2. Families need mothers who love their husbands and children: “… the older women…admonish the young women to love their husbands, to love their children, to be discreet, chaste, homemakers, good, obedient to their husbands, that the word of God may not be blasphemed” (Titus 2:1-5).
  3. Families need children who will respect and obey their parents: “Children, obey your parents in the Lord, for this is right. ‘Honor your father and mother,’ which is the first commandment of promise” (Ephesians 5:1-3).
  4. Families need fathers who will train and educate their children: “And you fathers, do not provoke your children to wrath, but bring them up in the training and admonition of the Lord” (Ephesians 6:4).

     Whatever happened to family?

     How are things with your family? What is your intentional plan to make sure your family is being taught, led, and encouraged to be what God desires?

    

 

Have you ever wondered, as I have, what happened in the life of the Ethiopian eunuch, who was baptized by Philip (Acts 8:26-39), when he arrived back home in Ethiopia? Was there a congregation there with which he became identified with? Did he, as some think, start a new congregation? Regardless of what the answer might be, one thing is certain as a new Christian he had to make some attitude adjustments.

Revisiting the Day of Pentecost when 3000 were baptized, we have the account of how, under the teaching and leadership of the Apostles, they began to adjust their attitudes and actions. We read: “And they continued steadfastly in the apostles’ doctrine and fellowship, in the breaking of bread, and in prayers … So continuing daily with one accord in the temple, and breaking bread from house to house, they ate their food with gladness and simplicity of heart” (Acts 2:42, 46).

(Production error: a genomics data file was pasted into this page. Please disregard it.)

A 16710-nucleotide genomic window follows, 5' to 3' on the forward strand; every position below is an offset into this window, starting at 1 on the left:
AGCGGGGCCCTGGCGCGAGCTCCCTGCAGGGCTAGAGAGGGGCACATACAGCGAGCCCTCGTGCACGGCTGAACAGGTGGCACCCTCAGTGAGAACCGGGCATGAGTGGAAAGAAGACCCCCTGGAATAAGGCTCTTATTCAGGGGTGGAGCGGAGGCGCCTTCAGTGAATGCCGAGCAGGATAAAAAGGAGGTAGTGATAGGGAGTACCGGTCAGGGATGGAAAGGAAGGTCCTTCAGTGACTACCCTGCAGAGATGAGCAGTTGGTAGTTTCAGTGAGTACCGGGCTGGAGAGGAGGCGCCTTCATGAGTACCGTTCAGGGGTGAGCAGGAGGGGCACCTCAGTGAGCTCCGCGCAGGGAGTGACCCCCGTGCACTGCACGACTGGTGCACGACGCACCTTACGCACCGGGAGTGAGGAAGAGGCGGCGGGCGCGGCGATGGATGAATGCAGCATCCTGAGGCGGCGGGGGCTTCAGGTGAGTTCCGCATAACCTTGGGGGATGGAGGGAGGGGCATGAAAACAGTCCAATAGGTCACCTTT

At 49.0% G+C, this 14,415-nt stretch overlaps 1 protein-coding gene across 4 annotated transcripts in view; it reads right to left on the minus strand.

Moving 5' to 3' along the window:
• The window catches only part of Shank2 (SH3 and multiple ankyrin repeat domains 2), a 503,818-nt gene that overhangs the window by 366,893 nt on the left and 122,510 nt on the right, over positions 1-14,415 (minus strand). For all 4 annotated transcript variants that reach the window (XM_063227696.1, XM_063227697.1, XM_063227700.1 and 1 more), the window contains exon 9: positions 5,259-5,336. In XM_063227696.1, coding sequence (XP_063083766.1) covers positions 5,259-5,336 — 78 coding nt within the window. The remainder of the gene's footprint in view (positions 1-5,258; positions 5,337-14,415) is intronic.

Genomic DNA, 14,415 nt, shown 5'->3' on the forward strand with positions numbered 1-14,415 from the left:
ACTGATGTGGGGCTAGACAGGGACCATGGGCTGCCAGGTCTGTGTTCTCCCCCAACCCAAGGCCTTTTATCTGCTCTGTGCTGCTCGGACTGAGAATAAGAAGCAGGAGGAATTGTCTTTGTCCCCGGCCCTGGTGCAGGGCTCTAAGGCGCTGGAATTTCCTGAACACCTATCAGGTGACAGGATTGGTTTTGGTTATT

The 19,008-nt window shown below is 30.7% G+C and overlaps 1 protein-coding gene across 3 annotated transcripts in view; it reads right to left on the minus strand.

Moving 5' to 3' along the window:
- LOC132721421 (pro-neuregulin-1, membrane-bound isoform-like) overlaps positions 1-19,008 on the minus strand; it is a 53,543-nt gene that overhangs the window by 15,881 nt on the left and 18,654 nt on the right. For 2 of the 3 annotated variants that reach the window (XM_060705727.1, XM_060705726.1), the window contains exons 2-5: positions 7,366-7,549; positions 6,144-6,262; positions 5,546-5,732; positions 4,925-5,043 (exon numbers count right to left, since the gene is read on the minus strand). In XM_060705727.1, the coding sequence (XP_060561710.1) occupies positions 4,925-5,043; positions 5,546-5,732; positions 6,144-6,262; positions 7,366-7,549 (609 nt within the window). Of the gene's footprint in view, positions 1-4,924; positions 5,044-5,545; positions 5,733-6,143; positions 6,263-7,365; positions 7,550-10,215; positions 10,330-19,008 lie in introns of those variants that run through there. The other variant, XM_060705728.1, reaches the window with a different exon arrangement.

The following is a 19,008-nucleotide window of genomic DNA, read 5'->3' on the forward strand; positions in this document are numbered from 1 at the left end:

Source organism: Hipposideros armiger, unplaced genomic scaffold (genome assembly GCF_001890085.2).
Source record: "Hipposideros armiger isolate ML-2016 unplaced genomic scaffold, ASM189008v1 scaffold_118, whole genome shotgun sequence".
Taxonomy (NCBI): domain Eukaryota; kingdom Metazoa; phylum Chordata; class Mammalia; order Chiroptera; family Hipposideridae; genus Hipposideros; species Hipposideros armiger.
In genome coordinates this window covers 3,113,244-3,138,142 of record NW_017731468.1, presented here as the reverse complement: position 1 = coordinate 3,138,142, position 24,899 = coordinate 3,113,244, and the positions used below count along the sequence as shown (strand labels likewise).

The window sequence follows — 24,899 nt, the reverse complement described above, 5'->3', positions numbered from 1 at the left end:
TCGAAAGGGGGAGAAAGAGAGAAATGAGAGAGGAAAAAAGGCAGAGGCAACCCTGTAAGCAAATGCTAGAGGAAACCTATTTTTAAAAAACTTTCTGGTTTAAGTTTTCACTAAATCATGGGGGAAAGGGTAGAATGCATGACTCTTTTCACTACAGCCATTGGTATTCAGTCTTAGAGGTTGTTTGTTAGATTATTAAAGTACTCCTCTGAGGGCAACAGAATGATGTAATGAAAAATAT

Then there is the Gentile convert, Cornelius, a military soldier who was baptized. (Acts 10). After hearing the Gospel he was baptized (Acts 10:47, 48). Have you ever wondered how he must have felt when the Jewish Christians rejected him? It took a major conference of the leaders to accept the Gentile Christians into complete fellowship (Acts 15).

People obey the Gospel from various habits, attitudes, and places in life. Some are converted on the “road between Jerusalem and Gaza” (Acts 8:26). Some are converted in a “crowd where a meeting is occurring” (Acts 2:1-47). Some are converted because of being taught in a home (Acts 16:31-34). Some are converted because of some event in their lives (Acts 9:1-6; 22:16).